We’re already starting to see this happen thanks to big tech companies creating wearable devices that can help consumers to monitor their heart rates and other conditions. It won’t be long until Amazon is ready to take on the chains of pharmacies that are scattered across the country with their existing Prime infrastructure to offer same day delivery.
AI and machine learning will change drug discovery
The healthcare AI market is expected to be worth nearly $2 billion by the end of 2019, and indeed artificial intelligence is the theme of my upcoming second non-fiction book. AI and machine learning are powerful new technologies with huge amounts of potential for the healthcare industry as a whole. When it comes to pharmaceutical companies, they could help us to tailor dosages to individual patients based on what’s worked well in other, similar situations. Better still, they could be used to streamline the drug discovery process and to identify the areas of research that show the most potential.
New countries become innovators
The United States and the United Kingdom have historically been at the forefront of medical research and technology, but their stranglehold on the industry could be about to end. That’s because countries like China, Japan, Israel, Singapore and India are starting to build impressive reputations for themselves, while the majority of western countries beat the US on quality of care metrics.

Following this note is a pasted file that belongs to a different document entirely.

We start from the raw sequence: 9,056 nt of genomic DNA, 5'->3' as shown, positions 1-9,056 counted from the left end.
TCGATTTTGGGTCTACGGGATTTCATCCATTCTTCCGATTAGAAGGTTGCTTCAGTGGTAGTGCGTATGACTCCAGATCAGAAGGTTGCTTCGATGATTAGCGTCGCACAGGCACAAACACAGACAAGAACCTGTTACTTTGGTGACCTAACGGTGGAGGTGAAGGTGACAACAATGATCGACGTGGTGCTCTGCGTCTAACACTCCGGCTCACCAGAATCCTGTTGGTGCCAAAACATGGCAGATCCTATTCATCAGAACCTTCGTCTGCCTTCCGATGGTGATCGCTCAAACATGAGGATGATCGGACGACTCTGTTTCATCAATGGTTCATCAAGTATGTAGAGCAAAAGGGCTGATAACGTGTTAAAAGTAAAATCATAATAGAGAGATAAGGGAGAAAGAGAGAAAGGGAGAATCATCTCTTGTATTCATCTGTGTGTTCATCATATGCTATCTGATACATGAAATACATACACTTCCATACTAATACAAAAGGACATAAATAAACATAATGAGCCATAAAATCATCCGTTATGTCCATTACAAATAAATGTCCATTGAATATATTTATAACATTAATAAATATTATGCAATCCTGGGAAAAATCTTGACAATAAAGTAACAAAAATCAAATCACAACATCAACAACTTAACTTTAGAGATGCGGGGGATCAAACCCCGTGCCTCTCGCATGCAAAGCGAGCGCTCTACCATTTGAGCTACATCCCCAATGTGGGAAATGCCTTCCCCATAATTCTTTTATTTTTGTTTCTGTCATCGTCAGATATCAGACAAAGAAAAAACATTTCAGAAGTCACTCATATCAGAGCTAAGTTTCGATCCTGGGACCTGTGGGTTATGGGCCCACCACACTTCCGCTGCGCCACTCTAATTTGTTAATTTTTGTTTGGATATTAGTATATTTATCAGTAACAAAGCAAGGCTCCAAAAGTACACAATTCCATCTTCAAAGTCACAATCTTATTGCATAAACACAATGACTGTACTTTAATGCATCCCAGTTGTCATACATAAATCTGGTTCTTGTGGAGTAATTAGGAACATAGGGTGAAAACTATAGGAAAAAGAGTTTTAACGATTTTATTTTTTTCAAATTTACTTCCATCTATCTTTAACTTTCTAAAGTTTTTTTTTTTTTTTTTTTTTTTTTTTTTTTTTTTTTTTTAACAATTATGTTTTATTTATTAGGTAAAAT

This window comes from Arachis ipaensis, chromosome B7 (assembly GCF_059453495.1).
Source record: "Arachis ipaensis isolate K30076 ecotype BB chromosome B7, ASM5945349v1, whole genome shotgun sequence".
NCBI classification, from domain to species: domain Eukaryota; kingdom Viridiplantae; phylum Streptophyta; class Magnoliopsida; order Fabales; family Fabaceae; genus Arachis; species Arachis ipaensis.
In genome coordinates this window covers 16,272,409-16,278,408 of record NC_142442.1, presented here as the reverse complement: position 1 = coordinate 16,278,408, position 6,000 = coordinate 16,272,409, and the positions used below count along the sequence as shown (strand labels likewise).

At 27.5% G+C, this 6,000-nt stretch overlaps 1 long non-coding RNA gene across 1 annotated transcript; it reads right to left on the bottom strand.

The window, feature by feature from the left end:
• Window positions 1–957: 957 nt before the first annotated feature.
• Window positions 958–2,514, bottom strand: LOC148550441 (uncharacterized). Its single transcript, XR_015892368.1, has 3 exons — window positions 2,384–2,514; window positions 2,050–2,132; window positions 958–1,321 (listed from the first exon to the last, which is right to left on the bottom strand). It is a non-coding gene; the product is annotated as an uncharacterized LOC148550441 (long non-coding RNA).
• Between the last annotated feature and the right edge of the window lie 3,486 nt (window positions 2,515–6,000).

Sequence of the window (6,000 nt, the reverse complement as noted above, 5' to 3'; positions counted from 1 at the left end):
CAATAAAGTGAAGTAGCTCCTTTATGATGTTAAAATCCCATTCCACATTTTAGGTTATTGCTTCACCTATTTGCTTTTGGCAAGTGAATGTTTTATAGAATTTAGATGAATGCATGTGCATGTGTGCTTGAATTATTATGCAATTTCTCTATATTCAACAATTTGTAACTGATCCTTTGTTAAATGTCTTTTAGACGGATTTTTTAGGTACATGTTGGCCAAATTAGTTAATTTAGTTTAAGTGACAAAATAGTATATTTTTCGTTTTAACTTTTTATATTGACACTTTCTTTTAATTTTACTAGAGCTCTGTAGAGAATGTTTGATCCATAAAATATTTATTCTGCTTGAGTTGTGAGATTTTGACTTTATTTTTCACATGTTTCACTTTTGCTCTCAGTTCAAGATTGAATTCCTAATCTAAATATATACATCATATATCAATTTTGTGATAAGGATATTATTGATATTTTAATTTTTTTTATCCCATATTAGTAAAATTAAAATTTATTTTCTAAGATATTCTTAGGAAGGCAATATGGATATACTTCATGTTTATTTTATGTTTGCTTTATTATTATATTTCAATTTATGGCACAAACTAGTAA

Voice apps will help both patients and physicians
Voice is becoming the new norm when it comes to the way that we search for and interact with information. In fact, it’s predicted that over a third of all searches by 2020 will be voice searches. Voice technology has a place in hospitals for visitor signposting and in the surgery to provide hands-free information to physicians. It also has a place in the hands of patients, reminding them when to take their medication and improving adherence. It will also start to act for many patients as their first step towards an eventual diagnosis.
New models of payment
As we move further into 2019 and beyond, we continue to increase the likelihood that different payment models will become successful in new use cases throughout the pharmaceutical industry. As we switch towards value-based pricing and a more preventative approach to healthcare, we open up the possibility for new types of payment. We may even end up rethinking the insurance industry as a whole to encourage them to spend money up front to stop problems and save money in the long run. Everybody wins.
The global pharmaceuticals market was worth $934.8 billion in 2018 and is set to reach nearly $1.2 trillion by 2021 according to a recent report from The Business Research Company. That means that the industry is set to accelerate the pace of its growth in the coming years, most likely thanks to a renaissance in the technologies that we use.
The ten trends that I’ve outlined in this article are just a few of many that look set to shape the pharmaceutical industry in the coming months and years. The battle for market share in the future will likely come down to which companies are able to ride these trends the most successfully. And don’t be surprised if you see a few familiar faces from the tech world entering the fray.